Putting in a pathway where a street runs alongside a park is not “encroaching on park users”. It is encouraging and accommodating park users, for crying out loud. Park agencies across the country have gotten away with omitting sidewalks, often when every other adjacent property owner is required to put them in, for far too many decades.

CaptainKarma
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CaptainKarma

Thanks for a clear map posting. I wish every project and incident report would have a map to help the continuing inflow of new citizens who want to ride but don’t know how all the pieces fit together. Cully has installed a series of wayfinding signs as well, so things are looking up.

Toadslick
Subscriber

As Jonathan so aptly wrote in the subscriber email: “incrementalism is failure.”

I live in Cully and regularly use 72nd to get to points south, but only because no better option exists. It’s stressful in both directions, but especially heading south, because the combination of uphill slope, single traffic lane, and infrequently-used parking lane.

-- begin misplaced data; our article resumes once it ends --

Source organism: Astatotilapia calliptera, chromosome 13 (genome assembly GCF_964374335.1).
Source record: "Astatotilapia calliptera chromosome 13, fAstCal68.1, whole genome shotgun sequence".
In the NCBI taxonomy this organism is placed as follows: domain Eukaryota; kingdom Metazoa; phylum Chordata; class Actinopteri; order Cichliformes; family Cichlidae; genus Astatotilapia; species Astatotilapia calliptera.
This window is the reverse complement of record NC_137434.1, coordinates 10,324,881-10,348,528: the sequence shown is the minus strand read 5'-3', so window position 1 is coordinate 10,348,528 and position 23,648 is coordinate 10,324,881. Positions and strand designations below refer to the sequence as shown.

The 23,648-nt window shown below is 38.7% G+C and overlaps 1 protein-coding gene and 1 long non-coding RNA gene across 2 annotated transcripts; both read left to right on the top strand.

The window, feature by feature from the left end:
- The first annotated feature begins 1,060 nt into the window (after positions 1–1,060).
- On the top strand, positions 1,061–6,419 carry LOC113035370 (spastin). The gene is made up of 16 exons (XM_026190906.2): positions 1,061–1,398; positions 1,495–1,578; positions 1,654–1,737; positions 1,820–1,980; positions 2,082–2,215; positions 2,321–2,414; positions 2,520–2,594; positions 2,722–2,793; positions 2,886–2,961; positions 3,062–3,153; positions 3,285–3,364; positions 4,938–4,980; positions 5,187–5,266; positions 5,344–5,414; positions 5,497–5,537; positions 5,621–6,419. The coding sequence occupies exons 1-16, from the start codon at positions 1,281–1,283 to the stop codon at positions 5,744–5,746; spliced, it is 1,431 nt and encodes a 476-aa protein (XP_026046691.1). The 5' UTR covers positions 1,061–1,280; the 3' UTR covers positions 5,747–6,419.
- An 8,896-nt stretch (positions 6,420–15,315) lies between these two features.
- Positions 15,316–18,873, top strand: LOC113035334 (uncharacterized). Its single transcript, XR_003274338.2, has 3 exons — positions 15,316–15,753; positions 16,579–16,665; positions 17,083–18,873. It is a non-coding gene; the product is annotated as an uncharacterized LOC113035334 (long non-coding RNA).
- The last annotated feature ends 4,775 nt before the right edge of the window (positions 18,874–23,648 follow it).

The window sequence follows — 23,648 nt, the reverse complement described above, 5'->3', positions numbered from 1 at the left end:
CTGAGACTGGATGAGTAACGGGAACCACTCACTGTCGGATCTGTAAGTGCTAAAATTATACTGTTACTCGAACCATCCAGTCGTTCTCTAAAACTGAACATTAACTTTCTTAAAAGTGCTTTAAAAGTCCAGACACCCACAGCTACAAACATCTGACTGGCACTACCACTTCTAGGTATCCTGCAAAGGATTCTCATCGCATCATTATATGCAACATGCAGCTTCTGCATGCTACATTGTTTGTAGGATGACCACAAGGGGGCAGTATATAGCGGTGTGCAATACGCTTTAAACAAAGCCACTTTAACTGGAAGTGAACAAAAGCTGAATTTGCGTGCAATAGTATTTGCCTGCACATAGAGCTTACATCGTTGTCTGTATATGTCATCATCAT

The result is that, as a bicycle rider, you are constantly weaving in and out of the parking lane to let cars pass, or you risk being honked at or yelled at. That might work for a confident rider on a nimble bike, but it sucks when I’m hauling groceries. I sure as hell wouldn’t use it to bring a family to Cully Park.

Of course, like so many roads, there would be plenty of space for bike/scooter lanes if the free public parking for cars was removed.

Deepak Saxena
Guest
Deepak Saxena

I go by that park fairly regularly as I live only a few blocks away and I’ve never really seen people gather there en masse. Even do, there’d be plenty of space for people to do so if it were made narrower to make space for bike infrastructure.